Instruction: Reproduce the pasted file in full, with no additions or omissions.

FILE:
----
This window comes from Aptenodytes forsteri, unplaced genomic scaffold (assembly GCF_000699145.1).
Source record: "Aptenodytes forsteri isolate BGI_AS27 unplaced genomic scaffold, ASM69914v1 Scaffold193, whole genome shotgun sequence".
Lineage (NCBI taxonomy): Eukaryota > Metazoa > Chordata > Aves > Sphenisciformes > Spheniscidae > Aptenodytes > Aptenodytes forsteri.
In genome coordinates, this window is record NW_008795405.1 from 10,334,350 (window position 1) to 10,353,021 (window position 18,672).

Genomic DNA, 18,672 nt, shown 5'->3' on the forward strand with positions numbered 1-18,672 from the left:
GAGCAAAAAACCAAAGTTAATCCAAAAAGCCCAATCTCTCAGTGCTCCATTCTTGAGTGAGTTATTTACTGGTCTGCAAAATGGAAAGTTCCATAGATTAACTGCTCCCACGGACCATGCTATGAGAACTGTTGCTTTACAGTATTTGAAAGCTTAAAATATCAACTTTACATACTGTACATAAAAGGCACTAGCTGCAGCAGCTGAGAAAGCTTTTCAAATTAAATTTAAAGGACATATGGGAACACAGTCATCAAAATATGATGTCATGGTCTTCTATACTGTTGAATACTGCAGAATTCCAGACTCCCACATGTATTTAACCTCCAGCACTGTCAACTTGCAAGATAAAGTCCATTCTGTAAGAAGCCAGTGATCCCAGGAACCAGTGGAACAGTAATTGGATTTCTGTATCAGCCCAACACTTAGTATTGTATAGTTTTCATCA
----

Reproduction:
This window comes from Aptenodytes forsteri, unplaced genomic scaffold (assembly GCF_000699145.1).
Source record: "Aptenodytes forsteri isolate BGI_AS27 unplaced genomic scaffold, ASM69914v1 Scaffold193, whole genome shotgun sequence".
Lineage (NCBI taxonomy): Eukaryota > Metazoa > Chordata > Aves > Sphenisciformes > Spheniscidae > Aptenodytes > Aptenodytes forsteri.
In genome coordinates, this window is record NW_008795405.1 from 10,334,350 (window position 1) to 10,353,021 (window position 18,672).

Genomic DNA, 18,672 nt, shown 5'->3' on the forward strand with positions numbered 1-18,672 from the left:
GAGCAAAAAACCAAAGTTAATCCAAAAAGCCCAATCTCTCAGTGCTCCATTCTTGAGTGAGTTATTTACTGGTCTGCAAAATGGAAAGTTCCATAGATTAACTGCTCCCACGGACCATGCTATGAGAACTGTTGCTTTACAGTATTTGAAAGCTTAAAATATCAACTTTACATACTGTACATAAAAGGCACTAGCTGCAGCAGCTGAGAAAGCTTTTCAAATTAAATTTAAAGGACATATGGGAACACAGTCATCAAAATATGATGTCATGGTCTTCTATACTGTTGAATACTGCAGAATTCCAGACTCCCACATGTATTTAACCTCCAGCACTGTCAACTTGCAAGATAAAGTCCATTCTGTAAGAAGCCAGTGATCCCAGGAACCAGTGGAACAGTAATTGGATTTCTGTATCAGCCCAACACTTAGTATTGTATAGTTTTCATCA